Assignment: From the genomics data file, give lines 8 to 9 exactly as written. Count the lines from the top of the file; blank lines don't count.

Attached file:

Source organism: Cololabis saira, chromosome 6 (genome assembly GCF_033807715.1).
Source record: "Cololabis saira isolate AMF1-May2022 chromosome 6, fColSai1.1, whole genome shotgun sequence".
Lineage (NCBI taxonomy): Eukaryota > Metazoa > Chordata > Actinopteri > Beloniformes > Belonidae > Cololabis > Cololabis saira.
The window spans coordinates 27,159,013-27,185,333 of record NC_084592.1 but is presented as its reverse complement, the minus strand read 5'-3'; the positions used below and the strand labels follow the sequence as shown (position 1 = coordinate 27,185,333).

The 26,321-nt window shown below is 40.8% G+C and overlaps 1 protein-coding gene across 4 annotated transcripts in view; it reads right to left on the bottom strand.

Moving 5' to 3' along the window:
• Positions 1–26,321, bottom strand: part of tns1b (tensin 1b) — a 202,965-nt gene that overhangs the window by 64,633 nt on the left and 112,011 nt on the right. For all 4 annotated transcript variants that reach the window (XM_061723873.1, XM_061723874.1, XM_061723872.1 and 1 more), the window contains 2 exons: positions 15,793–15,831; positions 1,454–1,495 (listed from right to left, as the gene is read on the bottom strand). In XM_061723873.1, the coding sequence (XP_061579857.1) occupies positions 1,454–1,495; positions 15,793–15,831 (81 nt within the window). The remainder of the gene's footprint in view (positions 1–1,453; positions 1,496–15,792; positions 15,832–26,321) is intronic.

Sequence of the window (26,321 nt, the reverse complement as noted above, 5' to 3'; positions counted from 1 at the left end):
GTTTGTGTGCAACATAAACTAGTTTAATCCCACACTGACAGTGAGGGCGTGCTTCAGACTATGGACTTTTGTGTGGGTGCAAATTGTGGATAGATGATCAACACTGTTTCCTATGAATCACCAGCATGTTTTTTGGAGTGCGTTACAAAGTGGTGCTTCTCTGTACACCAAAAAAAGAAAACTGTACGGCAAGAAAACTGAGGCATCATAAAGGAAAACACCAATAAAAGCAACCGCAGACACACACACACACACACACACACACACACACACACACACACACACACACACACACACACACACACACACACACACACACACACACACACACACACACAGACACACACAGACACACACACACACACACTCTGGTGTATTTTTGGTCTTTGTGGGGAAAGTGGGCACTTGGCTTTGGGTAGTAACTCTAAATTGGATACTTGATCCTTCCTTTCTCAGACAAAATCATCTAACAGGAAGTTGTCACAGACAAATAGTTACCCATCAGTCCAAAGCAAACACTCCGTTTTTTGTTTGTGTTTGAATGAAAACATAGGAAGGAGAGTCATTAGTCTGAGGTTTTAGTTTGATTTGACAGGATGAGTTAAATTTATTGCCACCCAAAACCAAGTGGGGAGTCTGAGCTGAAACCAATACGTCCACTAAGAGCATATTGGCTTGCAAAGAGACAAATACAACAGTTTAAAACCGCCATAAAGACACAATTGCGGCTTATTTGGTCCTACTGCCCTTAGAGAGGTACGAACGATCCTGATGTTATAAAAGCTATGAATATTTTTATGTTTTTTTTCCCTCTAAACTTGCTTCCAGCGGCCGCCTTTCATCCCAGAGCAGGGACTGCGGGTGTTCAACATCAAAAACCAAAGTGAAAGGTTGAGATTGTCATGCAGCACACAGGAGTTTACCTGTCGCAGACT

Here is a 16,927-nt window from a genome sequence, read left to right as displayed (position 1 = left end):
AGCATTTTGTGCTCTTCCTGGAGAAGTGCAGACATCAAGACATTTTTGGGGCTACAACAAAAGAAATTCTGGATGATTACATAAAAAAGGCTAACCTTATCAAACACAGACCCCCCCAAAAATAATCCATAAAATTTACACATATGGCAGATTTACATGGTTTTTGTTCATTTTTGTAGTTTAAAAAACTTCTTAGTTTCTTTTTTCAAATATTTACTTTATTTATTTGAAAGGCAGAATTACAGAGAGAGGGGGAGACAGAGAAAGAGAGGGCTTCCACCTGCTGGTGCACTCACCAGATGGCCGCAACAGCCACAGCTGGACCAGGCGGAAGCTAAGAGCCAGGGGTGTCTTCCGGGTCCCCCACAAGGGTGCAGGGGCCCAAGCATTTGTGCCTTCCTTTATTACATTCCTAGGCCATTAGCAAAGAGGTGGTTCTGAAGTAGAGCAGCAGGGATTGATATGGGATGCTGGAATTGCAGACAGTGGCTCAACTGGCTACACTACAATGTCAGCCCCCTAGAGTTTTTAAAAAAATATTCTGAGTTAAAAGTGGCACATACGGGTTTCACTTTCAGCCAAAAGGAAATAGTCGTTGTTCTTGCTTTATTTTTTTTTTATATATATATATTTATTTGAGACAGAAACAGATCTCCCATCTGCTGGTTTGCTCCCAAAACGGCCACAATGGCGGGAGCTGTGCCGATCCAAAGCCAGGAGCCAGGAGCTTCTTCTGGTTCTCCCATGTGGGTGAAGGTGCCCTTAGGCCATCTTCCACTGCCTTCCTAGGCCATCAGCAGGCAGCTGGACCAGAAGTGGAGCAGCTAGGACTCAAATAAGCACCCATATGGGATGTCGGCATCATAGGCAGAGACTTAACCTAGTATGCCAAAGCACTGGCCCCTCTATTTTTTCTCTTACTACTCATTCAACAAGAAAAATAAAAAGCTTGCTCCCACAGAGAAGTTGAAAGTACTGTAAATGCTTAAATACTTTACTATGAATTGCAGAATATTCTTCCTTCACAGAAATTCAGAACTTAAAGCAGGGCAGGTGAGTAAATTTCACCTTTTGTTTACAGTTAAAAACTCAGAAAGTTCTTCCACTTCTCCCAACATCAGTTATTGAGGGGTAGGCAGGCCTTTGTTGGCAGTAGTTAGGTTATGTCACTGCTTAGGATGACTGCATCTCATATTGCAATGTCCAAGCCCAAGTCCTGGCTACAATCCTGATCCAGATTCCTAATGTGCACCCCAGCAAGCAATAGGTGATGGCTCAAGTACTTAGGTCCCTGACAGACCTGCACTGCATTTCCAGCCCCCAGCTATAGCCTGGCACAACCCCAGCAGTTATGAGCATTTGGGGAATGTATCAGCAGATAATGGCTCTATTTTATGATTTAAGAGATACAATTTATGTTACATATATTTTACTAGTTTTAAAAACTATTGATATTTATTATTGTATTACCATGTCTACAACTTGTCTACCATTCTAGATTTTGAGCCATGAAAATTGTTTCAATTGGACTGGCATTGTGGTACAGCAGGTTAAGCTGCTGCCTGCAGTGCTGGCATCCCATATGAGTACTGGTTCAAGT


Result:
Sequence of the window (26,321 nt, the reverse complement as noted above, 5' to 3'; positions counted from 1 at the left end):
GTTTGTGTGCAACATAAACTAGTTTAATCCCACACTGACAGTGAGGGCGTGCTTCAGACTATGGACTTTTGTGTGGGTGCAAATTGTGGATAGATGATCAACACTGTTTCCTATGAATCACCAGCATGTTTTTTGGAGTGCGTTACAAAGTGGTGCTTCTCTGTACACCAAAAAAAGAAAACTGTACGGCAAGAAAACTGAGGCATCATAAAGGAAAACACCAATAAAAGCAACCGCAGACACACACACACACACACACACACACACACACACACACACACACACACACACACACACACACACACACACACACACACACACACACACACACACACACAGACACACACAGACACACACACACACACACTCTGGTGTATTTTTGGTCTTTGTGGGGAAAGTGGGCACTTGGCTTTGGGTAGTAACTCTAAATTGGATACTTGATCCTTCCTTTCTCAGACAAAATCATCTAACAGGAAGTTGTCACAGACAAATAGTTACCCATCAGTCCAAAGCAAACACTCCGTTTTTTGTTTGTGTTTGAATGAAAACATAGGAAGGAGAGTCATTAGTCTGAGGTTTTAGTTTGATTTGACAGGATGAGTTAAATTTATTGCCACCCAAAACCAAGTGGGGAGTCTGAGCTGAAACCAATACGTCCACTAAGAGCATATTGGCTTGCAAAGAGACAAATACAACAGTTTAAAACCGCCATAAAGACACAATTGCGGCTTATTTGGTCCTACTGCCCTTAGAGAGGTACGAACGATCCTGATGTTATAAAAGCTATGAATATTTTTATGTTTTTTTTCCCTCTAAACTTGCTTCCAGCGGCCGCCTTTCATCCCAGAGCAGGGACTGCGGGTGTTCAACATCAAAAACCAAAGTGAAAGGTTGAGATTGTCATGCAGCACACAGGAGTTTACCTGTCGCAGACT